RekordBox will give you the same waveform display you will see on the CDJ2k and also allows you to prepare hot cues/loops to transfer onto the CDJ. This waveform is so much easier to work with than the format you get from an audio editor, as there is just a single axis of amplitude and you can visually spot possible transition points in the track.
For the demo in the video I will use David Newsum – Spank Bank (Activa’s Deep Mix) and show you how to analyze the waveform. Let’s start with the raw waveform as provided by RekordBox.
Here you can see the amplitude of the track going up and down throughout the track. You can see in the middle the breakdown part of the track and can work out where the beats kick in again.
Now let’s point out possible places for transitions in the waveform (we will call these markers).
What you are looking for are areas after a dip when the amplitude level comes back up. These will be at the start of phrases. Once you have identified these, you want to listen to them to work out which to use. If you are bringing this track in, you will be looking for markers at the start of the track. If you are closing the track out, you will be looking for markers at the end of the track.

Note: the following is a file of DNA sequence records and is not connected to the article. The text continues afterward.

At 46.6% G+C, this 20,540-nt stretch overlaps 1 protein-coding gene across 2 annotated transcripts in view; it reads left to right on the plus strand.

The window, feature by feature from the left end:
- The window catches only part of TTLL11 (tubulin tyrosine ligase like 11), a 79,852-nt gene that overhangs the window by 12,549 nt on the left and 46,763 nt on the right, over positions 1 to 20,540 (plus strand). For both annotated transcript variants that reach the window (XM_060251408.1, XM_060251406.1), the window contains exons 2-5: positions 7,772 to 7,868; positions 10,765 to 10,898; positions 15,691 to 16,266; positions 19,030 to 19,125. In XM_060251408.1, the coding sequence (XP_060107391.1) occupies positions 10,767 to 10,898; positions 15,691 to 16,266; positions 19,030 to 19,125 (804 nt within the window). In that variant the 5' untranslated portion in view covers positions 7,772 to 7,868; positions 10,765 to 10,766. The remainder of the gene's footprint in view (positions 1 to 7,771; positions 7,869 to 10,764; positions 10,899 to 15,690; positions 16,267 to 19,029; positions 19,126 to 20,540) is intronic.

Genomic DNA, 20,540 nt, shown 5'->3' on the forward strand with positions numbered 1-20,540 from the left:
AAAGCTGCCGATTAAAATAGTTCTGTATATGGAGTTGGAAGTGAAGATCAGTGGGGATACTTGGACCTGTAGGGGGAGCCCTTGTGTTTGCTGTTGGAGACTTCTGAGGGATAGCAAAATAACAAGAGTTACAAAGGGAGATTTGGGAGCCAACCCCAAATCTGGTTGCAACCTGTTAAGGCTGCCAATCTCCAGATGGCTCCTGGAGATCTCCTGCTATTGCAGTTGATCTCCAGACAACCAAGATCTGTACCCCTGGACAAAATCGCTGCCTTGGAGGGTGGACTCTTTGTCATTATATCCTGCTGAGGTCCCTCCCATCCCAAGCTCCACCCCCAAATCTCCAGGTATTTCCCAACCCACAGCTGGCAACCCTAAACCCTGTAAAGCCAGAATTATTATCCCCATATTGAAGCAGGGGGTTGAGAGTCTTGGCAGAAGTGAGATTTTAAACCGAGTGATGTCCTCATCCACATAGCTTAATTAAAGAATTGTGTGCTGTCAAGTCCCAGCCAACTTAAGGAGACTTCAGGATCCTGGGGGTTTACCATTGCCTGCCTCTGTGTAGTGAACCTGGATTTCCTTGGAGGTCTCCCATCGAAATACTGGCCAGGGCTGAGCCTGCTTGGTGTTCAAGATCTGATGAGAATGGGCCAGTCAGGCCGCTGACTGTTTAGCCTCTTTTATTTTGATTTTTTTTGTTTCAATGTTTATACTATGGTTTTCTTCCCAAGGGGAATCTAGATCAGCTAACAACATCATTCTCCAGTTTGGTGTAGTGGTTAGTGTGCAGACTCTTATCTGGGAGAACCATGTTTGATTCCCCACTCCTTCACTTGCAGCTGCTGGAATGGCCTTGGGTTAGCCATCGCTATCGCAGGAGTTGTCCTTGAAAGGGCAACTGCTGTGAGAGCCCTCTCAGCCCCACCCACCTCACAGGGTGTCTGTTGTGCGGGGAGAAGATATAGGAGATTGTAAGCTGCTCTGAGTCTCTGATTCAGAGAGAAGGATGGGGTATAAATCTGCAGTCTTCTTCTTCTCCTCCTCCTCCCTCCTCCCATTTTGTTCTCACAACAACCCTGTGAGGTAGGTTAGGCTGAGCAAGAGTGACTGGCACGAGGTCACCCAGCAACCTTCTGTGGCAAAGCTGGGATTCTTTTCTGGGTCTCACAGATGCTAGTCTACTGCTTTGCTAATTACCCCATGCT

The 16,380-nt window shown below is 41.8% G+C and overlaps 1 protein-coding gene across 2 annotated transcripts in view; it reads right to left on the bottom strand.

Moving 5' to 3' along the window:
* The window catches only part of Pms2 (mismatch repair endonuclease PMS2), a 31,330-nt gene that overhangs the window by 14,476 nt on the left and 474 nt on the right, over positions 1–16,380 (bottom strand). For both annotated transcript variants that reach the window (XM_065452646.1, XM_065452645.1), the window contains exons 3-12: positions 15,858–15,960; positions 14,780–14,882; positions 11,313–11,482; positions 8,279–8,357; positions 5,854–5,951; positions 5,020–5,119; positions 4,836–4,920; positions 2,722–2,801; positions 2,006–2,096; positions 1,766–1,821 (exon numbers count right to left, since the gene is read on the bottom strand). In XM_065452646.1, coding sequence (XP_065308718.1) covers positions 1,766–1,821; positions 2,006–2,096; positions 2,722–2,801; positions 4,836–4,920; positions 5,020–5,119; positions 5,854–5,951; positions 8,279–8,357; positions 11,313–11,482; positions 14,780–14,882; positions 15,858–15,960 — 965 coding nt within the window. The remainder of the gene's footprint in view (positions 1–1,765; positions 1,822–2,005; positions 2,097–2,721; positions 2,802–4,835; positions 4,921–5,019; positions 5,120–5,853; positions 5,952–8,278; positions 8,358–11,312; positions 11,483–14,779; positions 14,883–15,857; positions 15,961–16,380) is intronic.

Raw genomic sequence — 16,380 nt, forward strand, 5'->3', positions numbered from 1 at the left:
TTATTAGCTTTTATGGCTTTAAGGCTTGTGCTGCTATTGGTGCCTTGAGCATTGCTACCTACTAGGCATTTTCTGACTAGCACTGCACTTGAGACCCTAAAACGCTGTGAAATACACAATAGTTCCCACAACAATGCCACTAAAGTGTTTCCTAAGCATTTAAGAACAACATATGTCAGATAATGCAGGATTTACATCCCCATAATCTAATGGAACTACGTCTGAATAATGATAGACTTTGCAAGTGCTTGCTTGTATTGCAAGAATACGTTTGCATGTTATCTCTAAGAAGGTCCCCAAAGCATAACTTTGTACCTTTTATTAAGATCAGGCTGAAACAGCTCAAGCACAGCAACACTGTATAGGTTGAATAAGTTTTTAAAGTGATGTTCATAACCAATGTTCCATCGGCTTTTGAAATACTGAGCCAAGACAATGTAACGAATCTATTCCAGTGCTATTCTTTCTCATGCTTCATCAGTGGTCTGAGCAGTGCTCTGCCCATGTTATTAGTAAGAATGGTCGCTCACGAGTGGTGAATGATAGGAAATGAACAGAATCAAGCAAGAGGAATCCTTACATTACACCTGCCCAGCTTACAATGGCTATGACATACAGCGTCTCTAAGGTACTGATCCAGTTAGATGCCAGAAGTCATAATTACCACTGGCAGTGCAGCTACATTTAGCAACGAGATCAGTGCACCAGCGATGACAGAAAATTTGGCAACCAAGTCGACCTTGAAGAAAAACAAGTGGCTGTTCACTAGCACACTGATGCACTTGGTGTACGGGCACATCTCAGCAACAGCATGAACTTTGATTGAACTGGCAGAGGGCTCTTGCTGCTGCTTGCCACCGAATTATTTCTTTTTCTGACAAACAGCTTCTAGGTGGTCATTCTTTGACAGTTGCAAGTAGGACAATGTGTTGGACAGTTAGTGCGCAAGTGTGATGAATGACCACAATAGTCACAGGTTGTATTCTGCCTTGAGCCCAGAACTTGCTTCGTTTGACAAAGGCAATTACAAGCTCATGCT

In the video I transition from this track into another one, so I want to identify the points at the end of the track where the energy level decreases (as instruments are taken out). Here we have 2 markers at the end.
The 1st marker (A1) is at 5m58s into the track when things 1st start to die down. The next dip (A2) is at 6m28s. By listening to these areas I know that the energy level at the 2nd marker dips a lot … so I decide that this is where I want the main part of the next track to kick in. I will use both markers and introduce the new track at A1 and crossover at A2.
The cued track
Once we have identified our markers for the live track, we must do the same with the cued track. Let’s pull up the waveform for the track we are mixing into in the demo, ‘Cold Blue – Downhill’.